Cite as: 536 U. S. 238 (2002)
Opinion of the Court
tax, must "include wages received by an employee in the form of tips only to the extent of the tips reported . . . to the employer." 26 CFR § 31.6011(a)-1(a) (2001) (emphasis added). How, then, asks Fior D'Italia, could the employer have calculated tax on a different amount, namely: (1) the amount of tips "reported"; plus (2) the amount of tips received but not reported? Indeed, Fior D'Italia itself did not do so initially, presumably because this regulation said it should not do so. See Brief for Respondent 16-17. And, if it should not do so, is it not seriously unfair for the IRS later to assess against it a tax deficiency based on this latter figure? "[T]here is no practical or legally authorized way," Fior D'Italia complains, for the restaurant to include the additional amount of tips for which the IRS might later seek tax payment. Id., at 16.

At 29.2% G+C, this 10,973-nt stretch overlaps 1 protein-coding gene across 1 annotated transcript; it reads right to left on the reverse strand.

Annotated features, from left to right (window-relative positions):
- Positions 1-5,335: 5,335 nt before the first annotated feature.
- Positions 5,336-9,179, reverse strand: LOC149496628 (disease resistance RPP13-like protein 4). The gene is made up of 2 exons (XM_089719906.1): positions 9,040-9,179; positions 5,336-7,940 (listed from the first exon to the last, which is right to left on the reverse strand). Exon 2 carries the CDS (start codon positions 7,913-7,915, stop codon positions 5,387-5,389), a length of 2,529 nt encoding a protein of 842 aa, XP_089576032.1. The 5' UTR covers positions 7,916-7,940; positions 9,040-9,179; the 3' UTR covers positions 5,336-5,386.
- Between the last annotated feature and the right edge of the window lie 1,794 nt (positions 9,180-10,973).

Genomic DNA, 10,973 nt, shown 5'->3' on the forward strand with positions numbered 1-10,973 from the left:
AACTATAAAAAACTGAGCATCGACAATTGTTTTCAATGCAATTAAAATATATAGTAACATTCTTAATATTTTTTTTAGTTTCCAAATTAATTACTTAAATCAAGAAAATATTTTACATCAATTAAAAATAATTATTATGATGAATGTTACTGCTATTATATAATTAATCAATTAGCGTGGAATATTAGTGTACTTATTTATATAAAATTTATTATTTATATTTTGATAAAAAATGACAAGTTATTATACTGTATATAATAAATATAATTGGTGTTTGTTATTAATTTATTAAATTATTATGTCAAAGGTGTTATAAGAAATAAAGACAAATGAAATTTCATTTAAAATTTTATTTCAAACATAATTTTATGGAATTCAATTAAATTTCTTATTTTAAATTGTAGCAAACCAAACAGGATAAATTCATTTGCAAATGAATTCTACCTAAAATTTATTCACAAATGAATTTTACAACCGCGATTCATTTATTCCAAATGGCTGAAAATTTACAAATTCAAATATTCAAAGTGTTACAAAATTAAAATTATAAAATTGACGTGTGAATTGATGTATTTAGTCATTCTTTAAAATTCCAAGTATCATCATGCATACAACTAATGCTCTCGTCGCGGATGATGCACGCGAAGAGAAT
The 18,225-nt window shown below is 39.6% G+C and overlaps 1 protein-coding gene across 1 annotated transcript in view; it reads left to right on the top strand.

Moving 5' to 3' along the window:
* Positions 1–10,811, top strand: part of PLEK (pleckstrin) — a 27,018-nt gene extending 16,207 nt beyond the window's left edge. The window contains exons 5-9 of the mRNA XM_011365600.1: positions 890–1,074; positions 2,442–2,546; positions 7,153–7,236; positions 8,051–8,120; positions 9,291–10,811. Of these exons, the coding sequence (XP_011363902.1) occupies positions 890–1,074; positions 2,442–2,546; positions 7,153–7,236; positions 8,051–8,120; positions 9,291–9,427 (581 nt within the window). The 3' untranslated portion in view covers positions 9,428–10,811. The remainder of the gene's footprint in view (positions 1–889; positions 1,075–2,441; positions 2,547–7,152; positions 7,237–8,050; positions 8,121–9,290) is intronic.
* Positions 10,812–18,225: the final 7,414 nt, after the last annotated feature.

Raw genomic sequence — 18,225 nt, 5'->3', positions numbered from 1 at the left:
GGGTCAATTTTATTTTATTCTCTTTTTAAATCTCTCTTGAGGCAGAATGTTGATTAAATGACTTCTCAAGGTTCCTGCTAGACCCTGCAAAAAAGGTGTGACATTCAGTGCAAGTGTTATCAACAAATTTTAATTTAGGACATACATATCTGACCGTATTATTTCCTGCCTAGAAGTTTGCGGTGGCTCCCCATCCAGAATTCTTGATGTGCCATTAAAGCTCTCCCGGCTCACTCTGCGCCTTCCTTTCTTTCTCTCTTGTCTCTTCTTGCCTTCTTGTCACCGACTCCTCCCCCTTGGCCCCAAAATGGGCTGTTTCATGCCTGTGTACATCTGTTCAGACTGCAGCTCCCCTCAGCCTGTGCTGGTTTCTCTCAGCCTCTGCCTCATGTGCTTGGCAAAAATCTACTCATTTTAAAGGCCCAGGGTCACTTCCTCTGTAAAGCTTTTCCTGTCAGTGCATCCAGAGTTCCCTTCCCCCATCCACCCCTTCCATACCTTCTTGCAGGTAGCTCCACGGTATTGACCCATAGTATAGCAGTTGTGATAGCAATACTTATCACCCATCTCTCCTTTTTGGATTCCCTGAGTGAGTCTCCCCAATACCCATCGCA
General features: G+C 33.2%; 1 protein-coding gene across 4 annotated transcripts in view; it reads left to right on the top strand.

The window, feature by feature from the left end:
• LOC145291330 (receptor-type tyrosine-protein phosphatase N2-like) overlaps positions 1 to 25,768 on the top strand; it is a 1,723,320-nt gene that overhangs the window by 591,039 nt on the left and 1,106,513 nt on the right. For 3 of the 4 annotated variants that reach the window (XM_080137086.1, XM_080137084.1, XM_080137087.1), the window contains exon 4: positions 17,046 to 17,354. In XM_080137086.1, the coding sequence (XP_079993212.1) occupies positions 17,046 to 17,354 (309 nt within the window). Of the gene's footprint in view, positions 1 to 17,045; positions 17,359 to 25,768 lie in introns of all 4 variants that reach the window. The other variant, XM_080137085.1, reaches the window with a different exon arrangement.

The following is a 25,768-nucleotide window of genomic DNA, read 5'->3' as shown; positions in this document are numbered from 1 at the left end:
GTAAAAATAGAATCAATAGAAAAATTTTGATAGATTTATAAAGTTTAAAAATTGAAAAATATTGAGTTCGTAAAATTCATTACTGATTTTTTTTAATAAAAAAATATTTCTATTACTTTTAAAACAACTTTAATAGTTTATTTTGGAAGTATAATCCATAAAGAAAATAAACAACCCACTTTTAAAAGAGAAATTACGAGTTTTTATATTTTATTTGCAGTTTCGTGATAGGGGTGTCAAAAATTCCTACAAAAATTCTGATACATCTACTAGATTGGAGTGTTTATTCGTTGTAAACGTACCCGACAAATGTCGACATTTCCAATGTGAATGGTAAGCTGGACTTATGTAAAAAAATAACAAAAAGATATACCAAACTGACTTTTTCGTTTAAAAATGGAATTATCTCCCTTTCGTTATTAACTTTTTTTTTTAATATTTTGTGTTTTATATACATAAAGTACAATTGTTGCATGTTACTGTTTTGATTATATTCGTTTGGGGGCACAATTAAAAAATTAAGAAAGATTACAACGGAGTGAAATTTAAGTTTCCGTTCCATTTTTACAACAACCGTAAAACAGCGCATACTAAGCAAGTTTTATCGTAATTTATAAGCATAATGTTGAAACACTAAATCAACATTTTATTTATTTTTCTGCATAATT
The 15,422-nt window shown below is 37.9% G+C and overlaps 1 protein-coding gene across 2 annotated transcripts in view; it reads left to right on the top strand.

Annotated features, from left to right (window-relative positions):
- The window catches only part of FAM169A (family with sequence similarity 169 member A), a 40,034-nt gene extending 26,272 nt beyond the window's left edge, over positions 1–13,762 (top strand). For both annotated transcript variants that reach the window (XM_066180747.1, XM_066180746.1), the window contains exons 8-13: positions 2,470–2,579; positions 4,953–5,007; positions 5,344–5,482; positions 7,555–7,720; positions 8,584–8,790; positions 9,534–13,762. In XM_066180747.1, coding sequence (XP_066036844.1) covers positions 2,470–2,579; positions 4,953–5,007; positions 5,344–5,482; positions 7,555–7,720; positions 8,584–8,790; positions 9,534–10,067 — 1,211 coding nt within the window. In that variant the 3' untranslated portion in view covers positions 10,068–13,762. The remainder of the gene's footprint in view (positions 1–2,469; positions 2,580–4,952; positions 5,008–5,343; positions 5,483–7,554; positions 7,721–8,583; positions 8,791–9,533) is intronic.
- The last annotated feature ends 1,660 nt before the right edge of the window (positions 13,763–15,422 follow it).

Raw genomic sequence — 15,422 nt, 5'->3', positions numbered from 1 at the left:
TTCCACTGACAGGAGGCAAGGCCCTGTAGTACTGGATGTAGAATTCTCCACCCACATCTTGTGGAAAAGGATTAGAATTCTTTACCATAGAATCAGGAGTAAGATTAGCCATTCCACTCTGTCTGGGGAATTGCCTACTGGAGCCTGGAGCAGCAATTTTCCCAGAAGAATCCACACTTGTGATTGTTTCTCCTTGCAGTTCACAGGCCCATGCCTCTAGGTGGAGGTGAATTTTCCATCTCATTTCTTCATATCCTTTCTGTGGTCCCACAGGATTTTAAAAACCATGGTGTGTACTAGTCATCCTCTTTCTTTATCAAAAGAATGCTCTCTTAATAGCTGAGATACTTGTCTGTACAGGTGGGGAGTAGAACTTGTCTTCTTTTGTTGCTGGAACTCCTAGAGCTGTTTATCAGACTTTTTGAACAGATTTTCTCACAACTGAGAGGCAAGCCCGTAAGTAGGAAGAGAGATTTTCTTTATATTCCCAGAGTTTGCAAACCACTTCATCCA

The statute itself, however, responds to this concern. It says that, insofar as tips were received but not reported to the employer, that remuneration (i. e., the unreported tips) shall not be deemed to have been paid by the employer until "the date on which notice and demand for such taxes is made to the employer by the Secretary." 26 U. S. C. § 3121(q). This provision makes clear that it is not unfair or illegal to assess a tax deficiency on the unreported tips, for penalties will not attach and interest will not accrue unless the IRS actually demands the money and the restaurant refuses subsequently to pay the amount demanded in a timely fashion. See generally Rev. Rul. 95-7, 1995-4 I. R. B. 44. Indeed, the statute (and its accompanying Revenue Ruling) contemplates both a restaurant that does not police employee tip reporting and a later assessment based on unreported tips. It makes clear that, at most, such a restaurant would have to create a reserve for potential later tax liability. Although the reporting scheme may place restaurants in an awkward position, the Tax Code seems to contemplate that position; and its bookkeeping awkwardness consequently fails to support the argument that aggregate estimation is unlawful.
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